In fact, violence was rampant in the West Bank. It’s just that this violence was directed against Palestinians, and thus, in the Times’ Israel-centric view, it was of little account.
During a press briefing, which Rudoren attended, PLO member Mustafa Barghouti reported that over the nine months of talks, settlers attacked Palestinian villages 660 times, 3674 Palestinians were arrested, 61 were killed and 1054 were injured; the military carried out 4500 attacks against Palestinians, and Israel destroyed 508 Palestinian homes.
Readers would have a different impression of how well violence was contained if the story had included these data.
As for the statement that the talks “held back a mounting European boycott of Israeli goods and institutions,” this is credible only among those who rely on the Times to present the news in full.
In January, at the midpoint of the peace talk timeline, print and television news in Israel highlighted major stories about the negative effects of the boycott movement. And during the nine months of the negotiating process, the boycott, divestment and sanctions effort racked up several triumphs.
The following are just a few: The Dutch pension fund PGGM divested from five Israeli banks, Europe’s largest teachers’ union and the Royal Institute of British Architects endorsed the boycott call, a Norwegian singer cancelled his appearance in Tel Aviv and academic groups continued to join in the movement. (See here for lists and links to news stories.)
The Times has also failed to tell readers that the Hamas-Fatah unity deal (presented as the coup de grace for the peace talks) has the support of the European Union, UN Secretary-General Ban Ki Moon, the group of global statesmen known as The Elders and Arab states. It quotes U.S. and Israeli sources on their opposition to the deal but ignores the international reaction, which doesn’t conform to the Times’ preferred narrative.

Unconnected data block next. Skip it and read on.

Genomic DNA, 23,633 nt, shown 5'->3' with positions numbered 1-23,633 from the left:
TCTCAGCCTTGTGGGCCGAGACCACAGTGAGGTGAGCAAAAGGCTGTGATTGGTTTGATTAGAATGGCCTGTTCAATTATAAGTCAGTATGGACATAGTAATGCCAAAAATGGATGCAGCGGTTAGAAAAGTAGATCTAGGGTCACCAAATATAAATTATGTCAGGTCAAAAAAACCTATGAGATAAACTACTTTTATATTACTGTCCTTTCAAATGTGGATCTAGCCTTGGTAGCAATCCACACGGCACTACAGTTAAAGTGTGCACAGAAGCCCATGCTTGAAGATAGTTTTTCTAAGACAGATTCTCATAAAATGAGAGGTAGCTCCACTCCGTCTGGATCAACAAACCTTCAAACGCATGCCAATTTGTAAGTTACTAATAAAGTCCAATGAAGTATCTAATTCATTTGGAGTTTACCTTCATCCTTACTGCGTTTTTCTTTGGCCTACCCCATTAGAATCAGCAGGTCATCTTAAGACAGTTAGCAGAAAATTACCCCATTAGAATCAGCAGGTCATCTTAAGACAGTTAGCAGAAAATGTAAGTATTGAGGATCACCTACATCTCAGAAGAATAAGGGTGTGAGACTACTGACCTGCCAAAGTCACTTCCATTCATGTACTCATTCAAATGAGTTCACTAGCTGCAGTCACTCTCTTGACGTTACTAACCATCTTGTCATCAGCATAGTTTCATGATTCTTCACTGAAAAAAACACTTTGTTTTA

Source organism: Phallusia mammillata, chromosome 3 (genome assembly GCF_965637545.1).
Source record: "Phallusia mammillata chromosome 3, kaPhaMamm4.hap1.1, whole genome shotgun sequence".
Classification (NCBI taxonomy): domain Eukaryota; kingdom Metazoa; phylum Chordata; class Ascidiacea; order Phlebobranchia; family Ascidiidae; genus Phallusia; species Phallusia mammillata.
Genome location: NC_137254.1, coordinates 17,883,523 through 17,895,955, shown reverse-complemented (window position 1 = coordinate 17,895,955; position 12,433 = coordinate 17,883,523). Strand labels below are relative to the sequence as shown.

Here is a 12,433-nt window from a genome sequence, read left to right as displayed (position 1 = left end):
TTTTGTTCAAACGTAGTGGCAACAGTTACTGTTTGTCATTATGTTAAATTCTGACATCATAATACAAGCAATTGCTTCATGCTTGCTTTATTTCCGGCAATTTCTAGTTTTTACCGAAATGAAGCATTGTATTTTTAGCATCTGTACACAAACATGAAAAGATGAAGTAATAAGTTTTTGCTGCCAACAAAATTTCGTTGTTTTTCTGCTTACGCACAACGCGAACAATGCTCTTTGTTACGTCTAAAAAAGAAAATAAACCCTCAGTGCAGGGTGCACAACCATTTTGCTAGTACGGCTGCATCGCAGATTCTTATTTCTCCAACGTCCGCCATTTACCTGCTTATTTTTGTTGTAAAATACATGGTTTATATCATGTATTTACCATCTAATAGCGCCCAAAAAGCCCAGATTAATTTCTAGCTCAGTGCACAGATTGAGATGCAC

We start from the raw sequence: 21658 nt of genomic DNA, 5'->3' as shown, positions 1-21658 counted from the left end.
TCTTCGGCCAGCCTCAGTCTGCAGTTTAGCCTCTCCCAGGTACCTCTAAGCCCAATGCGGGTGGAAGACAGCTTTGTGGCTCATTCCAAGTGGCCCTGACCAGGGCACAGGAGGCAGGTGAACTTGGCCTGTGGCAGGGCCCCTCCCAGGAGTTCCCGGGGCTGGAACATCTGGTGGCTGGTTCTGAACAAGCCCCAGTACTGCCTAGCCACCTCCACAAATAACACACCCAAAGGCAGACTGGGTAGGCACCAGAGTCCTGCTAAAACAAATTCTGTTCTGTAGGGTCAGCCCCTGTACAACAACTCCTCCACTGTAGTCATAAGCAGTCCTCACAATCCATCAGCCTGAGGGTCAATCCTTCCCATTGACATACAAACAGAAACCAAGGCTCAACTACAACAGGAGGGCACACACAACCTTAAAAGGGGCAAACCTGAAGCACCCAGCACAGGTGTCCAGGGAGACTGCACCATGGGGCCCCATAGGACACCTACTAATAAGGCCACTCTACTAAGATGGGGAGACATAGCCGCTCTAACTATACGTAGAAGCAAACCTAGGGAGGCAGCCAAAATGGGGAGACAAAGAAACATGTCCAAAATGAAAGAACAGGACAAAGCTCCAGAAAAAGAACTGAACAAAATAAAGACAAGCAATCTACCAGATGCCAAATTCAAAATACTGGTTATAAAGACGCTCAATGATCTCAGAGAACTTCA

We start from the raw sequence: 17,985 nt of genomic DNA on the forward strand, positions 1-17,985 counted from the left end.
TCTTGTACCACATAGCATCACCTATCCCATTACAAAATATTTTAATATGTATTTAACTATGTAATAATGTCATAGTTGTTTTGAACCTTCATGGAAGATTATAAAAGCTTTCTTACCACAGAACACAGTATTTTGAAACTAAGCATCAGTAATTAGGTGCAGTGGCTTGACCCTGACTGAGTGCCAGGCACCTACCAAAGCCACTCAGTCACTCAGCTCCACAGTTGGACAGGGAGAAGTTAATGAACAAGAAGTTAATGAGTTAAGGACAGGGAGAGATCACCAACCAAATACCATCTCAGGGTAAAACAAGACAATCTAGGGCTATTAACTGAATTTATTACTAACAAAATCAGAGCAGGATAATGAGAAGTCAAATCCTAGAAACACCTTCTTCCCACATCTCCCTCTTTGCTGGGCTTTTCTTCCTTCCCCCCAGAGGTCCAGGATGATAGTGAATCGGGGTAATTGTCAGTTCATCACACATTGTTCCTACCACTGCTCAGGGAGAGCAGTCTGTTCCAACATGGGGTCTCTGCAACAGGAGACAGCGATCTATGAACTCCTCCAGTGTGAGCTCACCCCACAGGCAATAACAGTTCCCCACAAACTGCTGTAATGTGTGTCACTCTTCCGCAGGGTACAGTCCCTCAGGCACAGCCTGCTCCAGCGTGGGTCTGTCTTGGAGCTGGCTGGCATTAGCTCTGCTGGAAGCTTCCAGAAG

Rudoren also deliberately distorts the Arab view by saying that Egypt, Jordan and Saudi Arabia oppose the Muslim Brotherhood, Hamas’ patron, while she omits the fact that Egypt helped broker the agreement and other states have spoken their approval.
More than once Rudoren refers to the situation in Israel-Palestine as an “intractable conflict.” We need some context for this. We need to know when it began and why, and we need some reference to international law. The Times (and Israel and the United States) would rather not go there. Hence the lack of historical narrative, the call for peace without a similar appeal for human rights and the alarm when Palestinians join international treaties.
Times readers are left with misinformation, muddled reporting and inconsistent claims in the post mortem stories about the peace process. Without reading between the lines, they will buy into the notion that both sides are to blame, that joining international treaties is just as bad as building settlements, that Israel faces a security threat and that neither side really wants peace.
Readers should be asking the Times some questions of their own: If we are talking about two states, why can’t we see a map of the areas in question? Why is the Palestinian plan to join international covenants raising such alarm? Why don’t we hear some new voices in this story?